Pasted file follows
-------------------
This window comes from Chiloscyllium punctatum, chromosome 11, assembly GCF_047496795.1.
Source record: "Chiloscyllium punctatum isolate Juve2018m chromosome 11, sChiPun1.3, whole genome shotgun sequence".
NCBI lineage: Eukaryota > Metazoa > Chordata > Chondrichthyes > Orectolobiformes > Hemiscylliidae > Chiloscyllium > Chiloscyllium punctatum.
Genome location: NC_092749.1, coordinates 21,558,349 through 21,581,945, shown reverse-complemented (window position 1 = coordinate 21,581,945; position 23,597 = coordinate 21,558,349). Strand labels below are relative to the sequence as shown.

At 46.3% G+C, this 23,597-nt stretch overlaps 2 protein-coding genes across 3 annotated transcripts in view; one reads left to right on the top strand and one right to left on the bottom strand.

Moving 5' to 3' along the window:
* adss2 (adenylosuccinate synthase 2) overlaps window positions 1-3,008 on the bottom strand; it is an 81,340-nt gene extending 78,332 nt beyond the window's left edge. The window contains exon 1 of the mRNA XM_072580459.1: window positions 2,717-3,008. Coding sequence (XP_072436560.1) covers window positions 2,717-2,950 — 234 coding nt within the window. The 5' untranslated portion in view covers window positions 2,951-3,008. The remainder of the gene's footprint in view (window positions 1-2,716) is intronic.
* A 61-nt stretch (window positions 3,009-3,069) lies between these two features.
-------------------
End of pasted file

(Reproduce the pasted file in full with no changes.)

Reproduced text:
This window comes from Chiloscyllium punctatum, chromosome 11, assembly GCF_047496795.1.
Source record: "Chiloscyllium punctatum isolate Juve2018m chromosome 11, sChiPun1.3, whole genome shotgun sequence".
NCBI lineage: Eukaryota > Metazoa > Chordata > Chondrichthyes > Orectolobiformes > Hemiscylliidae > Chiloscyllium > Chiloscyllium punctatum.
Genome location: NC_092749.1, coordinates 21,558,349 through 21,581,945, shown reverse-complemented (window position 1 = coordinate 21,581,945; position 23,597 = coordinate 21,558,349). Strand labels below are relative to the sequence as shown.

At 46.3% G+C, this 23,597-nt stretch overlaps 2 protein-coding genes across 3 annotated transcripts in view; one reads left to right on the top strand and one right to left on the bottom strand.

Moving 5' to 3' along the window:
* adss2 (adenylosuccinate synthase 2) overlaps window positions 1-3,008 on the bottom strand; it is an 81,340-nt gene extending 78,332 nt beyond the window's left edge. The window contains exon 1 of the mRNA XM_072580459.1: window positions 2,717-3,008. Coding sequence (XP_072436560.1) covers window positions 2,717-2,950 — 234 coding nt within the window. The 5' untranslated portion in view covers window positions 2,951-3,008. The remainder of the gene's footprint in view (window positions 1-2,716) is intronic.
* A 61-nt stretch (window positions 3,009-3,069) lies between these two features.